More evidence for water on early Mars?

The Mars Orbiter Camera aboard the Mars Global Surveyor spacecraft is one of those little irritations that irks Earth-oriented remote sensers.  It captures pictures with resolutions as fine (1.5 m) as those from “spies in the sky” of a decade back, and the best commercially available imaging systems in orbit around our home world (they cost between US$16 to 44 per km2).  Nor surprisingly, geologists interpreting features of the Martian surface are having a heyday (there is no damned cloud or atmospheric haze either, and it’s the dry season all the time!)

Nearly every report focuses on water, either that supposed to have flowed after recent (most unlikely) melting of ice in the upper veneer of Martian “soil” (see Earth Pages xx  2000, and the episode of catastrophic melting early in Mars’ history  that cut huge valleys.  The latest shows abundant topographic features that speak plainly of layer-cake sediments (Malin, M.C. and Edgett, K.S.  2000.  Sedimentary rocks of early Mars.  Science, v. 290, p. 1927-1937).  Even unconformities and exhumed channel-like features show up, and some of the deposits partly fill ancient impact craters.  While aeolian and volcanic processes, and those associated with impact ejecta might all form sediments – we can be certain that all these processes have operated on Mars – to conclude that some of the sediments might be waterlain is not so easily assumed.  Thankfully, Malin and Edgett are cautious, for there is no definitive sign that the Martian sediments are waterlain – but some might have been.

Having just returned from a technical meeting with people working for humanitarian relief agencies, and heard of their needs for remote-sensing data that should show up habitations clearly enough to estimate numbers of people affected by disasters, I did not read this paper with any great relish.  NASA’s determination to convince itself that indeed water lies waiting to be tapped on the “Red Planet” by the first staffed mission there sits uneasily with the fact that the best part of a billion people on Earth have neither enough nor much with a safely drinkable quality.  It’s a pity that there isn’t an “Earth Orbiter Camera” that would serve their needs rather than those of a few earnest astronauts and some ambitious bureaucrats.

Early life survived lunar cataclysm

The last real “geology” on the Moon was the formation of the maria and their filling with basaltic magma.  Both resulted from the unimaginable energies released by a storm of impacts on the lunar surface, from which the Earth cannot conceivably have escaped.  This “late, heavy bombardment” occurred between 4.15 and 3.8 billion years ago, and overlapped the ages of Earth’s oldest rocks in West Greenland and Northern Canada (The Akilia supracrustals and the Akasta Gneiss respectively, dated around 4 billion years).  Such was the energy involved in each of the maria-forming impacts – and the Earth would have had more and bigger impacts at that time – that it seems likely that any surface water on our planet would have boiled away.  That poses the issue of whether life emerged several times, only to be literally blown away and having to start over.  Two sets of new data help answer this awful question.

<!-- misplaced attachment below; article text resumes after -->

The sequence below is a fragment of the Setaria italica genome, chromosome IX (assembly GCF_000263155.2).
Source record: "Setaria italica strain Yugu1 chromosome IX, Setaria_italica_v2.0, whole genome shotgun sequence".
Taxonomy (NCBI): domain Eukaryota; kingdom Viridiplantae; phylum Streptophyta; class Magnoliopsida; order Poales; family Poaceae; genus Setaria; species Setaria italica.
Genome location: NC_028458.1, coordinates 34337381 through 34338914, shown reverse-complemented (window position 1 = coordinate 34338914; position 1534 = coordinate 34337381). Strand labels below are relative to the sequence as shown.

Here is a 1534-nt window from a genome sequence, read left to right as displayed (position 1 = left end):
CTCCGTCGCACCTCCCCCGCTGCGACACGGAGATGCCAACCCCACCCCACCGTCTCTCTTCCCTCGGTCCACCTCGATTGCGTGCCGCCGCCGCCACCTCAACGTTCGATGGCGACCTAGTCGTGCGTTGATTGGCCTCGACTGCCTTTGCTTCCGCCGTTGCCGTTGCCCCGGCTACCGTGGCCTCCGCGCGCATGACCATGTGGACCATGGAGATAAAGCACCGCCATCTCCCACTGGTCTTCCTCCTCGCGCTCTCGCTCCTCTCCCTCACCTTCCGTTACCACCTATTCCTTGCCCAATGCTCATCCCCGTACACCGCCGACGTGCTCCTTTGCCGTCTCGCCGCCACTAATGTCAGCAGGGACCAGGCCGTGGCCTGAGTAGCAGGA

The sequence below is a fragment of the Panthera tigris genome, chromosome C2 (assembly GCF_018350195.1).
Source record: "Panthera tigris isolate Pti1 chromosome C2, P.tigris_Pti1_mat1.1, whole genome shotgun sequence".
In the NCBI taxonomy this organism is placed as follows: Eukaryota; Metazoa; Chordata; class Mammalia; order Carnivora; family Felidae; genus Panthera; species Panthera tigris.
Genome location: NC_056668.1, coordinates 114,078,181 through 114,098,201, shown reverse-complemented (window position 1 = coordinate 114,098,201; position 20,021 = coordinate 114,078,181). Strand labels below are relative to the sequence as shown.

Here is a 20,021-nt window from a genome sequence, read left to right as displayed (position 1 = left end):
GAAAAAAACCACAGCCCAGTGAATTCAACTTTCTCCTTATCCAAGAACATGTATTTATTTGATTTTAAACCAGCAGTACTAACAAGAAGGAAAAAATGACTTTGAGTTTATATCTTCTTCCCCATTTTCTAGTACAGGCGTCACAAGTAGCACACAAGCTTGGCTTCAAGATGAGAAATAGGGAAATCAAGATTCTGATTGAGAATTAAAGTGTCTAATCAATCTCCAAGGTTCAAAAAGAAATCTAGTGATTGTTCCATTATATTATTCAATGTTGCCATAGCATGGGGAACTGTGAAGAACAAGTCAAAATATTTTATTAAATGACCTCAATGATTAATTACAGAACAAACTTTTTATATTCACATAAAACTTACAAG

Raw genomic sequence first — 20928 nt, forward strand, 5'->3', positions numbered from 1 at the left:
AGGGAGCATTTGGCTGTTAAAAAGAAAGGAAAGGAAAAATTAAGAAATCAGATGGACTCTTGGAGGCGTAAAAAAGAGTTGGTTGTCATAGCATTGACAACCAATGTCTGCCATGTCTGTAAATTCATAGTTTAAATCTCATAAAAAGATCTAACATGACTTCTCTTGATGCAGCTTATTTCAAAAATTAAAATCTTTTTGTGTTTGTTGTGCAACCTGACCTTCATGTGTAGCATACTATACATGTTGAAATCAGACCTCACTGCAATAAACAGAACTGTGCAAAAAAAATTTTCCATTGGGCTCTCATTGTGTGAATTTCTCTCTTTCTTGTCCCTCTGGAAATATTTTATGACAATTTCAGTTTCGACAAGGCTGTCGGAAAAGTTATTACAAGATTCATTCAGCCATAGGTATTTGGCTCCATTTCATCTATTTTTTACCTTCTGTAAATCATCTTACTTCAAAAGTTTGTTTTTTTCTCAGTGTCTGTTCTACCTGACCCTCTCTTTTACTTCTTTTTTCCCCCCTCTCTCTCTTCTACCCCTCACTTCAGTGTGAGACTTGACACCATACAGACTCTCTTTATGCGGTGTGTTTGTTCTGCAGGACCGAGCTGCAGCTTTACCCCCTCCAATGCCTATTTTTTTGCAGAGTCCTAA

Though they have been sitting in Houston for a generation, the Apollo lunar samples still provide useful information.  In the early 1990s precise dating of glass spherules in lunar soil samples found evidence for 12 impacts, but they clustered around 3.9 billion years.  It was this find that supported the cataclysm  proposed on stratigraphic grounds from photo interpretation of the maria.  When planets form, they undoubtedly do so by accreting debris from the vicinity of their orbits.  However, their growing gravitational attraction intuitively suggests that the big chunks are swept up early in planet formation.  On those grounds it can be predicted that additions tail off in mass and impact energy over time.  So there should be a spread of ages from about 4.5 billion years onwards of a dwindling number of big events.  The lunar glasses buck that trend severely, as do the ages of the voluminous maria lavas, for there are few ages between 4.5 and 4.0 billion years.  One objection has been that later events obliterate signs of earlier ones.  Another centred on how a clutch of whopping impactors might survive in Earth’s orbit without having been swept up early on, or how a maria-forming storm of many such bodies might have appeared in the Earth-Moon vicinity almost simultaneously from elsewhere in the Solar System.